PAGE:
Icon of the Ascension of Our Lord
This Icon of the Ascension of Our Lord, is found on the Iconostas of our church, in the row of great feasts.
About the Icon
The icon of The Ascension of Our Lord is a joyous icon. It is painted with bright colors. Christ is shown ascending in His glory in a mandorla.
Christ blesses the assembly with His right hand. In His left is a scroll. The scroll is a symbol of teaching. This icon shows that the Lord in heaven is the source of blessing. In addition, Jesus is the source of knowledge. The icon reminds us that Christ continues to be the source of the teaching and message of the Church, blessing and guiding those to whom He has entrusted his work.
The Theotokos occupies a very special place in this icon. She is in the center of the icon, immediately below the ascending Christ. The gesture of her hands is gesture of prayer. She is clearly outlined by the whiteness of the garments of the angels. The Theotokos is depicted in a very calm pose. This is quite different from the appearance of the Disciples. They are moving about, talking to one another and looking and pointing towards heaven.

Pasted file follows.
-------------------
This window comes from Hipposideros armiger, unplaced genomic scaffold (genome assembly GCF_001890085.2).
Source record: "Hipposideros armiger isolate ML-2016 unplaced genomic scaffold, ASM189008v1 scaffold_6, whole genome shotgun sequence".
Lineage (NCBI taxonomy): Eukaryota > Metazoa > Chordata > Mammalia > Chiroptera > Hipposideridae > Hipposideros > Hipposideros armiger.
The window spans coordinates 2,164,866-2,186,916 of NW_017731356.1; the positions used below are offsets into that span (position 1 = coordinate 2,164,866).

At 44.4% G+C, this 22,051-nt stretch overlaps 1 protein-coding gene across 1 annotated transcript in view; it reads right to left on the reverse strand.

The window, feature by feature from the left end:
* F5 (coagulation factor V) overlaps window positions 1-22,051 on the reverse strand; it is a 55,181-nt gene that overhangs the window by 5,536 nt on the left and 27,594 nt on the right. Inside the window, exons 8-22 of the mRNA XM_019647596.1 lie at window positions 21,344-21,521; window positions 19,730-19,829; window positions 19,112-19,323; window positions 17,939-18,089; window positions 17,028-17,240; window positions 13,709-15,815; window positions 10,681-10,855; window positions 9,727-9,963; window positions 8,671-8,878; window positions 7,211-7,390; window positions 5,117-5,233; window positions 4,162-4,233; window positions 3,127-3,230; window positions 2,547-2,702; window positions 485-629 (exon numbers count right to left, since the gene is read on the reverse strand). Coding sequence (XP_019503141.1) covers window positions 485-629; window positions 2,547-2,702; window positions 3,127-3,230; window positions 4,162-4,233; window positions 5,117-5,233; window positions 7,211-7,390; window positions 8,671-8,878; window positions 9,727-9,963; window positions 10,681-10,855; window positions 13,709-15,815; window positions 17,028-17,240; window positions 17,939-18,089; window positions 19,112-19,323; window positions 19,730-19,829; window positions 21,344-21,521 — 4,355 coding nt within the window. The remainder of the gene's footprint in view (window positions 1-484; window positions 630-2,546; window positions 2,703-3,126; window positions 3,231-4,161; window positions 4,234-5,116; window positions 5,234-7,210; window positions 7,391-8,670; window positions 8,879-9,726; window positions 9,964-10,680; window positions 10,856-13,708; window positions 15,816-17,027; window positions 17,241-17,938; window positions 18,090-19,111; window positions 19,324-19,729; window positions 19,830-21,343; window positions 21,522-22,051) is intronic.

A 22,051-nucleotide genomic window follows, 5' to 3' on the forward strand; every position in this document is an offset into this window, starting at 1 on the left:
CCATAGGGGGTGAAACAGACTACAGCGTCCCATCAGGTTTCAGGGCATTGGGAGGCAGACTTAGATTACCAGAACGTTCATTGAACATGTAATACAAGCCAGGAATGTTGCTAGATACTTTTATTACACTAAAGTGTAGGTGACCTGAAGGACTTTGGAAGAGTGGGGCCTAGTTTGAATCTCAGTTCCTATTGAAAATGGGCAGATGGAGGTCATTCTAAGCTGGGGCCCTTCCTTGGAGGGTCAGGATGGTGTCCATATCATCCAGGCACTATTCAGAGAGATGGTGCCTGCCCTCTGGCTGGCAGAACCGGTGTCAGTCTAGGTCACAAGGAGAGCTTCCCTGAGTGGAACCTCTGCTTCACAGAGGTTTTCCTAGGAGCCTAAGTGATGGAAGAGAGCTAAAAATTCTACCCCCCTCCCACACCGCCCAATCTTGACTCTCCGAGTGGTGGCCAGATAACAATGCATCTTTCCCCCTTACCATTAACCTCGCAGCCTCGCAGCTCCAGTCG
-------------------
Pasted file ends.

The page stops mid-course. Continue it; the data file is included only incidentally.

The entire group, the Theotokos and the disciples represent the Church. The icon of the Ascension includes some who did not witness the Ascension. St. Paul is shown to the left of the Theotokos, but we know that he was not present at the Ascension. At that time, St. Paul did not yet believe in Jesus. But he became a Christian and one of the greatest Apostles and missionaries of Church.
The icon expresses the sovereignty of Christ over His Church; He is its Head, its guide, its source of inspiration and teaching; it receives its commission and ministry from Him, and fulfills it in the power of the Holy Spirit.
About the feast
The Feast of the Ascension of our Lord God and Savior Jesus Christ is celebrated each year on the fortieth day after the Great and Holy Feast of Pascha (Easter). Since the date of Pascha changes each year, the date of the Feast of the Ascension changes. The Feast is always celebrated on a Thursday.
The Feast itself commemorates when, on the fortieth day after His Resurrection, Jesus led His disciples to the Mount of Olives, and after blessing them and asking them to wait for the fulfillment of the promise of the Holy Spirit, He ascended into heaven.